using watercolor as an underpainting and then she started to paint with soft pastels over that. The colours just popped out or up (hehe donīt remember how you say it)

AnnaLisa
06-11-2012, 05:23 PM
Thank you Don and Ron for the links and the painting last barrel.
Very nice painting, lot of action showing in the composition.

There are a lot of info on underpainting in the links, nice to read.

Ed that was great info on underpainting with alcohol, now I see how
soft the edges are. If you want to paint mood in a certain way this is
excellent way to do it.

Charlie, I forgot to ask you how do you keep the Fisher400 paper
flat?? I started with one paper -tejp..and then I bought another
stronger one masking-tejp, I forgot the english word for it.
But still the paper is coming out of the tejp, it is very strange.

Colorix
06-11-2012, 05:57 PM
AnnaLisa, I too went to the US to learn. I think there are about 10 people in Sweden who paint in pastels more or less regularly... However, clients respond very well to pastels, so that's fine!

I use bulldog clamps to secure the Fisher 400 to a board. Sometimes, the paper is rather bowed, and in another thread, we discovered that it is not supposed to be like that. Those who make the paper do roll it the other way (gently), to make them flat. What you can do if you want to tape the paper is to tape on the backside: put bits of tape so it sticks out (and the sticky side will be 'up'). Then you can tape the bits to the board by putting tape over the tape, crosswise, like a T.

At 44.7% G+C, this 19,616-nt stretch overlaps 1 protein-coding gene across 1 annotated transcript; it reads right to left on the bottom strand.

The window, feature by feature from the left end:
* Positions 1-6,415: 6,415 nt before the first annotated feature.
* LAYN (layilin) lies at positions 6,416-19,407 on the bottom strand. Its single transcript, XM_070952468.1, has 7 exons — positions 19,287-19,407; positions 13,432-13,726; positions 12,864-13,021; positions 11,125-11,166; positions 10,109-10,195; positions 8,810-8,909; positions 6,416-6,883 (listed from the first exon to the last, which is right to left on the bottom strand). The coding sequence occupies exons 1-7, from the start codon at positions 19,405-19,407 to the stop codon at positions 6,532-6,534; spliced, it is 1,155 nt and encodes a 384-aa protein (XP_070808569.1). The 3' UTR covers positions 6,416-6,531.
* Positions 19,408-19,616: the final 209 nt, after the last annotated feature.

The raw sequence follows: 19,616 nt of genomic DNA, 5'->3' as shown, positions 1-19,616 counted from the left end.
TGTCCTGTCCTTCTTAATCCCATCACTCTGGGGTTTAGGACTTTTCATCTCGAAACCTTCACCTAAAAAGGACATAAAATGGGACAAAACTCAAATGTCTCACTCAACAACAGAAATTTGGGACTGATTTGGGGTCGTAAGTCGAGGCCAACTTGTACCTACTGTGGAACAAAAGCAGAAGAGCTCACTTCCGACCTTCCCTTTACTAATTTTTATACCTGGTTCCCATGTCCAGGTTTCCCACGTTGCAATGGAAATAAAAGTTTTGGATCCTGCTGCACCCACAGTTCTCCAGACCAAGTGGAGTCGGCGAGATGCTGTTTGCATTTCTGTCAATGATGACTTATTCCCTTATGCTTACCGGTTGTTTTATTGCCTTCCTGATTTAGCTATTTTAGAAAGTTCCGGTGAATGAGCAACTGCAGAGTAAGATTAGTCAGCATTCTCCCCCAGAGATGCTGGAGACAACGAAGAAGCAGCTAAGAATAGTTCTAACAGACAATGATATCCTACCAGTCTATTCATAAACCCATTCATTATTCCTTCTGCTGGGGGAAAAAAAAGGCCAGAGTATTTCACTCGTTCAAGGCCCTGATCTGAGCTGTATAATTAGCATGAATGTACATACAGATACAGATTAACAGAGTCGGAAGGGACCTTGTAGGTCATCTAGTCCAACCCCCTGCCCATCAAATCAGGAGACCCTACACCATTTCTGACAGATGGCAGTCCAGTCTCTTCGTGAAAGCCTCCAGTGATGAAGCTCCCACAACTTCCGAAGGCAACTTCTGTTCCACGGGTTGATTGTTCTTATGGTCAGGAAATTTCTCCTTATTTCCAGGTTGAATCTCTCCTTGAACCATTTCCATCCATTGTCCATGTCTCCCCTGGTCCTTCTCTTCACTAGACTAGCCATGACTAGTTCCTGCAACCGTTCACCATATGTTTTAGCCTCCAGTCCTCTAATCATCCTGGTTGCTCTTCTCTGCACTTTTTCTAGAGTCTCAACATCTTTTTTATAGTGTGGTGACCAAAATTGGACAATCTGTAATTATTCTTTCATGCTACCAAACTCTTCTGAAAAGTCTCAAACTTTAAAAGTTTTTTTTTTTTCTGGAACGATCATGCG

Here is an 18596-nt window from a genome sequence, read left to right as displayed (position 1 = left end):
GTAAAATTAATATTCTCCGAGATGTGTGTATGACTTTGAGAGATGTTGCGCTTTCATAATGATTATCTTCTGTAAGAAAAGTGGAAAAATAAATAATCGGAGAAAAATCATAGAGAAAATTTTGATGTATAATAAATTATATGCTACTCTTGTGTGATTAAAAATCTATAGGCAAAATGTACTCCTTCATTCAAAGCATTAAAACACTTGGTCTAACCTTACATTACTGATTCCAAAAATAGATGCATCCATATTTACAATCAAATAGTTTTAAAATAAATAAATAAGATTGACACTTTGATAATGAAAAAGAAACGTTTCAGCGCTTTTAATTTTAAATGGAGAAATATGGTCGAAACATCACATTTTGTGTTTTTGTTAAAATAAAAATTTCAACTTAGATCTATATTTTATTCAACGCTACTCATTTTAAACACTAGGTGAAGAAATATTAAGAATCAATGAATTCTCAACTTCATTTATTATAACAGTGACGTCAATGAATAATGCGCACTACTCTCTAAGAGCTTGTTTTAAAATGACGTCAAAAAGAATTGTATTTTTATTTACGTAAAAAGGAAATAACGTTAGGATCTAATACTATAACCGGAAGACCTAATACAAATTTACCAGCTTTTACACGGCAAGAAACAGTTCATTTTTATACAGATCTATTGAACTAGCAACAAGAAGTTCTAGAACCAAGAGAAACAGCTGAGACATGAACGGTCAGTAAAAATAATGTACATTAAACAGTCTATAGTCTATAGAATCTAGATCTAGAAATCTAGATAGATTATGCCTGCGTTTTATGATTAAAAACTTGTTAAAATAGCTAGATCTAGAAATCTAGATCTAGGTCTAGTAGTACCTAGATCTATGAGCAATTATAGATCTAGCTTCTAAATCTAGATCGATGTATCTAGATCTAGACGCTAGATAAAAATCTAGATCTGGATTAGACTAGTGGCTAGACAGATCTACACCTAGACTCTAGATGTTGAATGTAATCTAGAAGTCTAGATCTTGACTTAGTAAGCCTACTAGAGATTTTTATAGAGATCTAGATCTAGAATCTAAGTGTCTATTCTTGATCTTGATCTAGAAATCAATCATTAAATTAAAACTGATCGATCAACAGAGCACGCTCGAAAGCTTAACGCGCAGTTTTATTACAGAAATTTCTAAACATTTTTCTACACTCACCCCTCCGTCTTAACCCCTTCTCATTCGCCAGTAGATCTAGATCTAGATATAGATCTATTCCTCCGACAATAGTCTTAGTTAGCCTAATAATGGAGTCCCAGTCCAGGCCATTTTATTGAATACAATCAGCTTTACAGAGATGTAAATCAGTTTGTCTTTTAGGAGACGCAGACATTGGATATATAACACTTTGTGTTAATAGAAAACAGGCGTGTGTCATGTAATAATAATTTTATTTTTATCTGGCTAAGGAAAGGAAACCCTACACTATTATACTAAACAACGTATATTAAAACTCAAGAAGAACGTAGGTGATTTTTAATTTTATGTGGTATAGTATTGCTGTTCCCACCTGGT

I'm in the Stockholm area. Where are you, if you don't mind telling?

Lynndidj
06-12-2012, 01:06 AM
AnnaLisa - I just wanted to say welcome, and to also say that I love to do watercolor paintings as underpaintings. I get very vivid colors because I mix clean, transparent watercolors with a high tinting strength. Colors like Thalo Greens and Blues, Quinacradone colors are also high in tinting strength and very transparent. Dioxazine Violet is also great with Cadmium Yellows. I prefer this method because, 1) I love to paint in watercolors as well, 2) I love to get my pastel painting started with the freedom and spontaneity of the watercolors - Richard McKinley calls that part the "serendipity" - and loves to see what will happen with the pigment. 3) I admit this works more easily in the studio than plein air, but is worth the effort outside as well. 4) It doesn't dry quite as fast as alcohol, but it does dry fairly quickly outside, and inside you can use a hair dryer :-)

Lynn

AnnaLisa
06-12-2012, 09:27 AM
Thank you Charlie for your info, I will try that:clap:
I am in the Uppsala region. Since the pastels are rather uncommon
here I didnīt know how the client would respond, but itīs nice
that they are responding well.

You can see it in diffeent ways, if there arenīt too many pastelists here
then you can sell easier because not many people live here.